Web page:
Father’s Office means business
When I’m in L.A. for business, I do my best to squeeze in a few social visits. Last night, I enjoyed the chance to catch up with my friend Tony. We were both at a loss of where to go. We decided we could both stand a good burger. And so we agreed on Father’s Office in Century City, out there by the old Helm’s Bakery. I had never been there and it had been a good long while for Tony.
For a Wednesday night, the place seemed overly packed, but we managed to get a seat at the bar and eager to eat, quickly got the bartender’s attention. There is only one burger on the menu and much to my dislike, it came with bacon. So I ordered, “The Father’s Office burger, but with no bacon please.” The response was a little surprising, “I’m sorry, we don’t make any modifications to our menu items.” I looked at the girl with confusion and said, “I’m sorry? What?” And she repeated, “We make no modifications to our menu items.”
Was “no bacon” a modification? I would think that it was just a simple “leave off” request. I didn’t ask to change the recipe or use elk meat or something elaborate. So I kind of shook my head in disbelief that there was like, zero accommodation, and ordered the sweet potato fries with my burger. Tony ordered the “No modifications Father’s Office Burger with unmodified fries.”
The sweet potato fries arrived as an appetizer with blue cheese aioli. And that was great. The aioli complimented the fries well. When our burgers came, I handed over my bacon to Tony and stole a few regular fries, which are served with garlic parsley aioli. When the bartender asked us if we needed anything else, Tony asked for ketchup. The bartender said, “I’m sorry sir, we don’t serve ketchup.” We looked at each other, looked at the bartender (who must have this conversation often, I would suspect) before Tony leaned in and said, “You don’t serve ketchup? I can’t put some ketchup on my fries?” The bartender said, “No, sir. We don’t serve ketchup.” Tony leaned in a little closer and said, “You don’t have any ketchup anywhere in this establishment?” “No we don’t,” was the response. Tony came back with, “Really. Dude, between you and me, is that reasonable? What kind of restaurant doesn’t serve ketchup with fries?” All the bartender had to say was, “Sorry.”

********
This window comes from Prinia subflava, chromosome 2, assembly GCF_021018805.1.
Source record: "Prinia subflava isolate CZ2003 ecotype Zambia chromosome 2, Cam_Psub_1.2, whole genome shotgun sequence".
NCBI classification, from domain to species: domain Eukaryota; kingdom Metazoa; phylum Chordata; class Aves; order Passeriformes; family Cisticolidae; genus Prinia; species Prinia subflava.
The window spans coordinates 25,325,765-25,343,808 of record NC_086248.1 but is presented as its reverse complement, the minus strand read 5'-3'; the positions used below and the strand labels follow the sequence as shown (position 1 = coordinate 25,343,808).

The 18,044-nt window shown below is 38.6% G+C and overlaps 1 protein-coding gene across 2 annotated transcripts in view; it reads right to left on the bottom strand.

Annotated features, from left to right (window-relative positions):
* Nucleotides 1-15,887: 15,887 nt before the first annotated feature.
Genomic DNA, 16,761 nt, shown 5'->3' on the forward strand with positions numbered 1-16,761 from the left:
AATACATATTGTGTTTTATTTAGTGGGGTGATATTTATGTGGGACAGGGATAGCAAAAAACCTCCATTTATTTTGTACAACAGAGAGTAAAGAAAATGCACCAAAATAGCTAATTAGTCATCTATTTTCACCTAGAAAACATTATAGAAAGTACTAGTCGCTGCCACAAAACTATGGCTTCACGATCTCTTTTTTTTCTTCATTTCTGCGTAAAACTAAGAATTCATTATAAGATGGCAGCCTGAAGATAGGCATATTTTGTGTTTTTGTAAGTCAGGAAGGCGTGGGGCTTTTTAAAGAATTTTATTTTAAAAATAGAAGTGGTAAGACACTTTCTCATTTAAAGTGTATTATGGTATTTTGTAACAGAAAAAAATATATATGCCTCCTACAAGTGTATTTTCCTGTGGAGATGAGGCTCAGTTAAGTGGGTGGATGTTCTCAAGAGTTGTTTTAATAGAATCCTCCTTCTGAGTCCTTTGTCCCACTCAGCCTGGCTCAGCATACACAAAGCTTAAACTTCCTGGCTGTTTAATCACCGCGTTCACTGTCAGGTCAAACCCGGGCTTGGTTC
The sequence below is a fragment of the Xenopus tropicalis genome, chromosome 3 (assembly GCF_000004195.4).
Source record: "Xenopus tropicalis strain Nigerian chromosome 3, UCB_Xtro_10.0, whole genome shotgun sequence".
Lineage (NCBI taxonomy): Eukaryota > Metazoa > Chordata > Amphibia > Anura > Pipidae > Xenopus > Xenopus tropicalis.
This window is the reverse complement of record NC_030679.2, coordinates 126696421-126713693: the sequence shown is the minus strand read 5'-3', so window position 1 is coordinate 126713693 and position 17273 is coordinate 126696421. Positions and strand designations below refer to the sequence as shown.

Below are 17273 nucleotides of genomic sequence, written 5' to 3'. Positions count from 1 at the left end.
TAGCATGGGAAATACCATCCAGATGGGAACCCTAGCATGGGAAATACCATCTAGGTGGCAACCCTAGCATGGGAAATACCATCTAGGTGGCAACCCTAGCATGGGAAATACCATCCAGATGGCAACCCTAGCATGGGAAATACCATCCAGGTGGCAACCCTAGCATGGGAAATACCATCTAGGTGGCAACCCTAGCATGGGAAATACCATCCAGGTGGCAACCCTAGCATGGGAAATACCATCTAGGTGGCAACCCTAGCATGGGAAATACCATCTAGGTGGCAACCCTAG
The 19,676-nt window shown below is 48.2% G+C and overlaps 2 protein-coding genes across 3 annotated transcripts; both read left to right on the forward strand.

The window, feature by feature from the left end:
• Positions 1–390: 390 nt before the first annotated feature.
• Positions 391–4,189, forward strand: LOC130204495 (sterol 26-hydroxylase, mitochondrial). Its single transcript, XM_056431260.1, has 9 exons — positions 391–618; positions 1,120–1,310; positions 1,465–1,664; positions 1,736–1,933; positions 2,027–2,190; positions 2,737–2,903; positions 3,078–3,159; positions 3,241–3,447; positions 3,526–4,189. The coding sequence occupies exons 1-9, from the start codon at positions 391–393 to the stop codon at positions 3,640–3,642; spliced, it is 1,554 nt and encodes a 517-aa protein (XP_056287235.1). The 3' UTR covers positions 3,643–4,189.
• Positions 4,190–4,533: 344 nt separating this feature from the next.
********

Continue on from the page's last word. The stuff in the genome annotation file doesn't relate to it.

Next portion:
As someone who works to build brands and positive, purposeful brand communications, this little episode really stuck with me. Tony and I laughed it off, but only after we made a few loud comments to each other, “What kind of restaurant doesn’t serve ketchup?” “Well, aren’t we all super strict here in Father’s Office? No modifications and no ketchup, gosh darn it!” I mean, really. How can any restaurant take themselves that seriously? Why do people in LA like to go to restaurants where they’re treated like crap? Because that’s what “no modifications” and “no ketchup” say to me.
I took a peek at their website. Not only is it one of the only restaurant’s I’ve seen that doesn’t have a menu on their website, but Father’s Office is for certain the only restaurant which has a “Menu Policy.” It reads:
Please be aware of our menu policy. We do not permit any substitutions or modifications to any of our menu items. Outside food and beverages are not permitted. Dessert items including birthday cakes are not permitted.
Father’s Office may have a great beer menu, but this ridiculous Menu Policy spoils all the fun. I won’t be doing business at Father’s Office again. I’m not able to make any modifications to my schedule.